“The Zone wants to be respected. Otherwise it will punish.”
Andrei Tarkovsky’s ‘Stalker’, directed in 1979, is a post-apocalyptic, mystical quest movie that follows three men: a scientist, an author and a guide as they journey into an abandoned wasteland (the ‘Zone’) looking for a mythical ‘room’ that will grant them wishes. It’s essential Tarkovsky’s version of ‘The Wizard of Oz’: a group of characters (accompanied by a dog), each a cypher for a type of person and each with their own particular desires follow a path towards what eventually is revealed to be a place devoid of meaning and empty of mystical significance. This is admittedly a curious parallel to make, though it’s so clearly defined I’m certainly not the first to draw it. The first indication of this comparison comes when Tarkovsky decides to film in monochrome but switch to colour when the characters enter the zone, a delineating technique most famously used in the 1939 film to distinguish between fantasy and reality. In fact, this becomes a little distracting as you find yourself looking for parallels and references, but this is possibly to be expected. Tarkovsky’s movies are famously enigmatic and the directed rarely spoon-feeds the subtext of his films to the audience which means that they are incredibly open to interpretation. The ‘Oz’ parallel is a legitimate one, and certainly puts an interesting slant on both the characters and the nature of the quest in ‘Stalker’, but also on the relationship between Tarkovsky and the more commercial American movie industry, In many ways Tarkovsky is the antidote to the more superficial spectacle of Hollywood studio movies, but the dark, cynical undertow of the 1939 film is certainly riffed on in the later film. Beyond this, ‘Stalker’ is filled with suggestive, unexplained phenomena and, typically for Tarkovsky, rich cinematography. His favourite motifs: water, vapour, fog and, particularly in ‘Stalker’, the uncanny sight of rain falling indoors are all evident here and all create an atmosphere of mystery. Watching this movie is almost like undergoing a religious experience: it’s hard and, in a way, gruelling but at the same time transcendent. It’s one of those films that you’re not sure whether you’ve watched it or dreamt it.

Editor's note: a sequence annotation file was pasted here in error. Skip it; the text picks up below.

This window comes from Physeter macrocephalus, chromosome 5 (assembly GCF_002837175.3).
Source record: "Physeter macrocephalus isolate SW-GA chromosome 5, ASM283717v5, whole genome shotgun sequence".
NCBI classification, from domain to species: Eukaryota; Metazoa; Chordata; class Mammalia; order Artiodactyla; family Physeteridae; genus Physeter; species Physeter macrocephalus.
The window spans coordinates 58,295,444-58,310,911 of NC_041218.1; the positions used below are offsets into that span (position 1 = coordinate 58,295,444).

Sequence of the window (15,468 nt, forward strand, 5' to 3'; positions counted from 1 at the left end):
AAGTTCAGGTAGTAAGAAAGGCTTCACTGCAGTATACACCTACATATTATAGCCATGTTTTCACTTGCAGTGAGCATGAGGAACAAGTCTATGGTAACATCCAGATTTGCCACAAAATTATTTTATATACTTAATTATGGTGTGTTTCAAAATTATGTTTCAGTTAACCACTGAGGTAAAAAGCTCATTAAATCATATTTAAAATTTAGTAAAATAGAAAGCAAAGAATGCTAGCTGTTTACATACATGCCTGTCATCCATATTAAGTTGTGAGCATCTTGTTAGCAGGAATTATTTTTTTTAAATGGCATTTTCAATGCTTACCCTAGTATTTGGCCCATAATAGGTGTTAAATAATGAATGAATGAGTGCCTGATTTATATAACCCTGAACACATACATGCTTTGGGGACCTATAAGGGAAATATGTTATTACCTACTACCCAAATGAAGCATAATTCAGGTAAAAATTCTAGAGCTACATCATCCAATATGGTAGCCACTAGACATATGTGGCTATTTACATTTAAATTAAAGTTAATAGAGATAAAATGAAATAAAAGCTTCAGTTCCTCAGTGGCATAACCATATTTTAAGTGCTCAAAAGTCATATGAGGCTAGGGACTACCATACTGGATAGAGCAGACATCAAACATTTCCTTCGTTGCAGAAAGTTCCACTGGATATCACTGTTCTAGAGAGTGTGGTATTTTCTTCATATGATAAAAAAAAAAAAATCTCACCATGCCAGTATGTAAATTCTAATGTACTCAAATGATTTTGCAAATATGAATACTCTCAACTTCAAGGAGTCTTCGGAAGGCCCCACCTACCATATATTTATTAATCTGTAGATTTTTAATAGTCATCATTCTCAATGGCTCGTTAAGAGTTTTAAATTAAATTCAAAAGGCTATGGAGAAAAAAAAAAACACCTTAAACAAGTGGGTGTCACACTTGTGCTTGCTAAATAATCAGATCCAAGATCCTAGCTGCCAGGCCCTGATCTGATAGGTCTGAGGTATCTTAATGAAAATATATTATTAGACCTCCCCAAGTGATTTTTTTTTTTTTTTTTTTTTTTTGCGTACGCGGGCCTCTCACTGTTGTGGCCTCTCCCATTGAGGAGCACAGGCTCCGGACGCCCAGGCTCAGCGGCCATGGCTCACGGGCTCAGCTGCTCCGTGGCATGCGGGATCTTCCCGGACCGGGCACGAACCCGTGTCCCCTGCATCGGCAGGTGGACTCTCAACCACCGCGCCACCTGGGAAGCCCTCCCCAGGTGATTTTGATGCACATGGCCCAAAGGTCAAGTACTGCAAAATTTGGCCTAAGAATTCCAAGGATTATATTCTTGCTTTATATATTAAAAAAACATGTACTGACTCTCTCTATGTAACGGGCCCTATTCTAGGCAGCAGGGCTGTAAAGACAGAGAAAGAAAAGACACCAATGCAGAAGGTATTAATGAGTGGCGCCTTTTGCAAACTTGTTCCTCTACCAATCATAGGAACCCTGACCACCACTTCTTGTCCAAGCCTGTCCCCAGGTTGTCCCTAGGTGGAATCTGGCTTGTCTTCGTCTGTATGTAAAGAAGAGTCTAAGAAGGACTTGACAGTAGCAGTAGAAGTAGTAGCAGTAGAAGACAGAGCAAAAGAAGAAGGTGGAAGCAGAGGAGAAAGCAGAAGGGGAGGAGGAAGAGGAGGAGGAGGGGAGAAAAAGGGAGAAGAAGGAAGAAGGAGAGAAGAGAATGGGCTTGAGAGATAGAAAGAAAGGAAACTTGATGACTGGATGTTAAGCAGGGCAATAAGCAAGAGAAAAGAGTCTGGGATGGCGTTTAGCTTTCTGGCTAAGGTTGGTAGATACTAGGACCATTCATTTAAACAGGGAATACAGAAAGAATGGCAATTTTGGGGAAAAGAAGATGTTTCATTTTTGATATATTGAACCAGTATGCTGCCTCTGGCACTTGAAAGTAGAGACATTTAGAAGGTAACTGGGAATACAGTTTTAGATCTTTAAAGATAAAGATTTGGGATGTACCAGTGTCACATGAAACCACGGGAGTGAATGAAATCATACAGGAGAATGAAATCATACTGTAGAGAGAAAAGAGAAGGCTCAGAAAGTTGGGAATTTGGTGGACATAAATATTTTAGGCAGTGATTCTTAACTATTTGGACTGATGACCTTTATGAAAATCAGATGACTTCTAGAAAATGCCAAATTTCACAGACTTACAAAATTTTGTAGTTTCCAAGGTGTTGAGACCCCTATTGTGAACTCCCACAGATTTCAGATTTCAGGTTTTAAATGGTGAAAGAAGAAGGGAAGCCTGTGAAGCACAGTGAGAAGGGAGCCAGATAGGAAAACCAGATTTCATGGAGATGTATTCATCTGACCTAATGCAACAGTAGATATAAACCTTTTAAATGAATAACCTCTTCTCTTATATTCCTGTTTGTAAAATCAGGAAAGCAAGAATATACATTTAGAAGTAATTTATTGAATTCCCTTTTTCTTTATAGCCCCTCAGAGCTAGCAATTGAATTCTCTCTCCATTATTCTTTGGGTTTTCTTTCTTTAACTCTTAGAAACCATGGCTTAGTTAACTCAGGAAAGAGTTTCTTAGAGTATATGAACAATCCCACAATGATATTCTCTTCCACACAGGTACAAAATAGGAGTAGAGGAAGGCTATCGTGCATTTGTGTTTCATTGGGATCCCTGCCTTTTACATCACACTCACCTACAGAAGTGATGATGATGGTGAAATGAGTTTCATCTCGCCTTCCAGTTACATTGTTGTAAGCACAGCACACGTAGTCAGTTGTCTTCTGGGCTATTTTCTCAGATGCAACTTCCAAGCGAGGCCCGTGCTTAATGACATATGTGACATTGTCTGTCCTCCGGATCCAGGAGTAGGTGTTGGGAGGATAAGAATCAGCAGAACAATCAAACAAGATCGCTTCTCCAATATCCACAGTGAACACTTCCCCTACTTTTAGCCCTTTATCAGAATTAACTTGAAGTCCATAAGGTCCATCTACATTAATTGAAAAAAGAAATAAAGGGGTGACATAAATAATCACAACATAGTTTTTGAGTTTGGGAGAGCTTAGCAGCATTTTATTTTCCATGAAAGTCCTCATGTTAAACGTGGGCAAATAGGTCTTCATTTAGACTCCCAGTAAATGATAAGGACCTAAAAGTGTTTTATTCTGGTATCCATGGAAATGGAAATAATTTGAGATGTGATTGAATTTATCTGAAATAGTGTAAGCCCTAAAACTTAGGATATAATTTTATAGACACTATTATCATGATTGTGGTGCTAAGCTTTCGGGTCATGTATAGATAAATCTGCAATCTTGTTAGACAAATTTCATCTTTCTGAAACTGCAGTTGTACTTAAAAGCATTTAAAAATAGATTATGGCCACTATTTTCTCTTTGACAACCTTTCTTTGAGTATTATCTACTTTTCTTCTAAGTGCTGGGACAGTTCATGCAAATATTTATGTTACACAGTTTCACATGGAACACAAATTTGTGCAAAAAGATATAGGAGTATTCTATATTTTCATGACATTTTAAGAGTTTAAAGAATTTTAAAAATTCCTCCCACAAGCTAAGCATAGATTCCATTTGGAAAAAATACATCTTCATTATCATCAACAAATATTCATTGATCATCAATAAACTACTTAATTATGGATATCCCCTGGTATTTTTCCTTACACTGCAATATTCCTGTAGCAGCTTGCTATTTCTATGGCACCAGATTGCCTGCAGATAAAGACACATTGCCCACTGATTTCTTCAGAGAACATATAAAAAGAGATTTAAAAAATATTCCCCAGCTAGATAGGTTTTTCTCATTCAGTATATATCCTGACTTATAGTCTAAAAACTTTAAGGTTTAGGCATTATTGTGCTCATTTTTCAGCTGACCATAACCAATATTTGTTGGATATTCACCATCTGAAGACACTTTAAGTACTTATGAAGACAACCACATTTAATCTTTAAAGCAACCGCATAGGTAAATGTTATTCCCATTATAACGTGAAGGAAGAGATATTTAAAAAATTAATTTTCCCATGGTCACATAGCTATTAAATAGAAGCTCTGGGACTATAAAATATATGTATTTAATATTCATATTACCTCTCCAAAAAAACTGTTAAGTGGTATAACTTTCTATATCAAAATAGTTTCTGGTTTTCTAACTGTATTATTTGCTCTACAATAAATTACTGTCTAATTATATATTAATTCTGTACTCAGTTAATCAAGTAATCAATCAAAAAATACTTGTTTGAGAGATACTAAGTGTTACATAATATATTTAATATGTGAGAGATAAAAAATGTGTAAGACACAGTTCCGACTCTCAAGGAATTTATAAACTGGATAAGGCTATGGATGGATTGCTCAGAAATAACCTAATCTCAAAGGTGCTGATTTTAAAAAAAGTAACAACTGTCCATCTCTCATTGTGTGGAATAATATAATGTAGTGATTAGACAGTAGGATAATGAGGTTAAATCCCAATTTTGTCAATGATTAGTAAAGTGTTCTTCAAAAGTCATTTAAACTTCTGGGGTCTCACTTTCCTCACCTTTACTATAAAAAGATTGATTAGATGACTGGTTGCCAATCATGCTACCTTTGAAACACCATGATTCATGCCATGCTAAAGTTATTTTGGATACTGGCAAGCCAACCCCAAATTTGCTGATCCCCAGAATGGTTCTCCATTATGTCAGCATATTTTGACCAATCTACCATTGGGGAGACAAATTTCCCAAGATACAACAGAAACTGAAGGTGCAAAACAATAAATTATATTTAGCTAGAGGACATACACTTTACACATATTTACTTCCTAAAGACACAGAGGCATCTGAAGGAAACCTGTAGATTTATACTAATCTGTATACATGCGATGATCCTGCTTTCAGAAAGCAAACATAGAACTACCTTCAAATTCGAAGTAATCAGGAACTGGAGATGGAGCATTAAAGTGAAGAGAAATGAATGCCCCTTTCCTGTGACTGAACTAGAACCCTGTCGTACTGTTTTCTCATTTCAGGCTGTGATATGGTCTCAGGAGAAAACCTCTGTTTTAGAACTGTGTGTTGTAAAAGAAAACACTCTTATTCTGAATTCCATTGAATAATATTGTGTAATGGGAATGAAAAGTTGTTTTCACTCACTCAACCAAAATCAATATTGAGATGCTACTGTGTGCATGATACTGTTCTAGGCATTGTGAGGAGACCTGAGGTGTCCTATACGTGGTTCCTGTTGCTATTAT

Would I recommend it? I preferred the less clinical ‘Andrei Rublev’, but ‘Stalker’ is another side of Tarkovsky and I get the feeling it’s more typical of the director – so yes.